Two famous unsolved problems in number theory are 1) Goldbach’s Conjecture, which claims that every even integer > 2 is expressible as the sum of two primes; and 2) de Polignac’s conjecture, which claims that every even integer can be expressed as the difference of two consecutive primes in infinitely many ways. As these famous problems suggest, it’s interesting to observe the various ways in which numbers can be “decomposed” into prime numbers, as well as into other classes of numbers.

The purpose of this article is to investigate a somewhat unusual decomposition problem. Positive integers will be tested to see if they can be expressed as the sum of a Fibonacci number and a prime number, respectively. We will refer to these numbers as Fibonacci Prime Decompositions (FPDs).

For example, 122 is a FPD because it can be expressed thus:

122 = 13 + 109 = 21 + 101 = 55 + 67.

Note that the first number in each of the three summations is a Fibonacci number, while the second is a prime (13 is both). (A Fibonacci number is defined as: Start with 0 and 1, then get the next terms by adding the previous two Fibonacci numbers. The sequence starts: 0, 1, 1, 2, 3, 5, 8, 13, 21, …  A prime is a number whose only divisors are itself and 1.)

Let W(n) denote the number of ways an integer n can be expressed as the sum of a Fibonacci number and a prime. Our first sequence is of W(n) for n from 1 to 25.

Sequence 1:
n: 1, 2, 3, 4, 5, 6, 7, 8, 9, 10, 11, 12, 13, 14, 15, 16, 17, 18, 19, 20, …
W(n): 0, 1, 2, 2, 2, 2, 2, 2, 1,  3,   2,   2,   3,   2,   2,   2,  1,   2,   3,   2, …

More zeroes eventually occur in Sequence 1, which means that there are numbers not expressible as the sum of a Fibonacci number and a prime. The following sequence is of the n such that W(n)=0.
Sequence 2:
1, 35, 119, 125, 177, 208, 209, 221, 255, 287, 299, 329, 363, 416, 485, 515, 519, 535, 539, 551, 561, 567, 637, 697, 705, 718, 755, 768, 779, 784, 793, 815, 869, 875, 899, 925, 926, …

Conjecture:  There are infinitely many odd as well as even integers that cannot be expressed as the sum of a Fibonacci number and a prime.

A prime p will never occur in Sequence 2 since  p + 0  will always be at least one representation.

Unsolved question: Will a Fibonacci number > 1 ever be present in Sequence 2?

The following sequence is the least number k such that it has n unique representations as the sum of a Fibonacci number and a prime.

Sequence 3:

n                 k
1                 3
2                 4
3                 8
4                 24
5                 74
6                 444
7                 1614
8                 15684
For example, 15684 is the least FPD number having eight representations because:

15684 = 1 + 15683
15684 = 5 + 15679
15684 = 13 + 15671
15684 = 55 + 15629
15684 = 233 + 15451
15684 = 377 + 15307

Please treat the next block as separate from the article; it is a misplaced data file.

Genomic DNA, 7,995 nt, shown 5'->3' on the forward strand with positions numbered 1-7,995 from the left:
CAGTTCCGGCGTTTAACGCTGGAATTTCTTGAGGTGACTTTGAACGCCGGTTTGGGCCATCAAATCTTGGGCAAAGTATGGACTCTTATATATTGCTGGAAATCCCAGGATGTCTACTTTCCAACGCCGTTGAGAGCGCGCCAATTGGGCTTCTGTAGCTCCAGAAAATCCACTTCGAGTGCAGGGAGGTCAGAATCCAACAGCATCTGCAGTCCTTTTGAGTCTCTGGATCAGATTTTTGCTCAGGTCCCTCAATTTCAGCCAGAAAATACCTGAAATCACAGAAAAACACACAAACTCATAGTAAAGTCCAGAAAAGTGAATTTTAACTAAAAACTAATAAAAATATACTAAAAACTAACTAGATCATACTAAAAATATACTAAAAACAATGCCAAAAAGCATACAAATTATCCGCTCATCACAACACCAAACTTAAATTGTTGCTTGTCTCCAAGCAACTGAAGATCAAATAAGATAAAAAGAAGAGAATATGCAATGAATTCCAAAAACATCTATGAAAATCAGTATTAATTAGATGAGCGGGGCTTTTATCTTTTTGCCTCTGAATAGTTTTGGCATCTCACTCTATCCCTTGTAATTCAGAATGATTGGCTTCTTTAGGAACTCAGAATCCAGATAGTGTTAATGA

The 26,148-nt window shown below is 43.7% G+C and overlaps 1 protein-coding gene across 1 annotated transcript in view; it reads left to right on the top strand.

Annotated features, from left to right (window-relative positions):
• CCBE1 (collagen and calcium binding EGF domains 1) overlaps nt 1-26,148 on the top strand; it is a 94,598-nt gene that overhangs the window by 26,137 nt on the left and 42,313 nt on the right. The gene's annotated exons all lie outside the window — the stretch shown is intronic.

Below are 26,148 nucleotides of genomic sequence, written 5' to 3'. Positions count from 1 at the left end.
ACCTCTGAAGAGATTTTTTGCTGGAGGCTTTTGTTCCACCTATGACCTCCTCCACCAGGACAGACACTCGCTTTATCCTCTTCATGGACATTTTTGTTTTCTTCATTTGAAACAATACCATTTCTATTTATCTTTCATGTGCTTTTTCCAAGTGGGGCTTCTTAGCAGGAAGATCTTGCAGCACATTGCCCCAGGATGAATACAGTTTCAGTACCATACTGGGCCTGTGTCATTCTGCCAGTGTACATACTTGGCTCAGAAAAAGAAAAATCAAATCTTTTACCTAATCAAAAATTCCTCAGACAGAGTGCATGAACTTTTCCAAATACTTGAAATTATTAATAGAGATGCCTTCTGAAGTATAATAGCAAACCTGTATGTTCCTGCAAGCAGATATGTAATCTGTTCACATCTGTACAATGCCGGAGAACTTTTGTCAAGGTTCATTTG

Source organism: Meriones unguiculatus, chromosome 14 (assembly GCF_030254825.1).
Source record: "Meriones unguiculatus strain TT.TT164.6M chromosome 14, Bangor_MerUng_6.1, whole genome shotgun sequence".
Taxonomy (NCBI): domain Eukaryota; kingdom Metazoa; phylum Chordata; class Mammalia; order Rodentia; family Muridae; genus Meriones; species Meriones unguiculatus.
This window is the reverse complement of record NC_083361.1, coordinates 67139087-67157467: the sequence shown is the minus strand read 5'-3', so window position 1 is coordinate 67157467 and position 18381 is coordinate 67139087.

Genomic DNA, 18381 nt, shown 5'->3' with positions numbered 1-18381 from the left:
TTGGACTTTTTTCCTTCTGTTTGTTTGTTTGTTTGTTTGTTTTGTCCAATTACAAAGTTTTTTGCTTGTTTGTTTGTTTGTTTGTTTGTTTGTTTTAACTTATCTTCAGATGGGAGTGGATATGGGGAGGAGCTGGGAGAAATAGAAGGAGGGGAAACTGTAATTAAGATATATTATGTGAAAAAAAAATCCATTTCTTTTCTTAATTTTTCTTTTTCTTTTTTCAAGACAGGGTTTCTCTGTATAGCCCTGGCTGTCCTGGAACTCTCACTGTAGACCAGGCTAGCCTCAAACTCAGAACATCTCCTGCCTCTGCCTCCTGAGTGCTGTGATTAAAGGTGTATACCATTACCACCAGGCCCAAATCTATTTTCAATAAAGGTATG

15684 = 1597 + 14087
15684 = 4181 + 11503
Unsolved questions: What is the least FPD having 9 representations? Why do so many of the k values in Sequence 3 end in the digit 4?

John Forbes Nash Jr. worked with Goldbach decompositions (his short note on it can be found at his Princeton web site under the section “Goldbach Programs”) and he noticed that it’s sometimes possible to find even integers that can be expressed as a sum of two primes, such that the smaller prime cubed is greater than the larger prime. Taking inspiration from Nash’s observation, I examined FPDs such that W(n)=1, and noticed that some of the decompositions were such that the prime was less than the square root of the Fibonacci number. For example, 155 can only be expressed as 155 = 144 + 11; and notice that sqrt(144) = 12 > 11. A computer search of all n <= 105  revealed that integers with this property seemed to be rare. The following FPDs were found. Sequence 4: 146, 155, 629, 1599, 2615, 2631, 4183, 4186, 4192, 10963, 10969, 10977, 10999, 11017, 11019, 11025, 46375, 46379, 46387, 46391, 46397, 46409, 46421, 46429, 46435, 46469, 46565, 46579, 75028, 75036, 75288, ... Conjecture:  There are only finitely many FPDs with exactly one representation, such that in their decomposition the prime is less than the square root of the Fibonacci number. Another unusual yet interesting sequence is those FPDs with exactly one representation such that both numbers have the same number of decimal digits. Sequence 5: 2, 9, 65, 77, 93, 95, 123, 323, 335, 343, 377, 395, 415, 425, 437, 527, 545, 553, 583, 586, 670, 700, 715, 723, 726, 731, 749, 783, 801, 804, 833, 838, 849, 851, 901, 903, 905, 906, 923, 957, 959, 964, 965, 1003, 1078, 1081, 1113, 1115, ...  For example, in the decomposition of 1081 the prime and Fibonacci number both have three digits: 1081 = 144 + 937. Unsolved question: Is Sequence 5 infinite?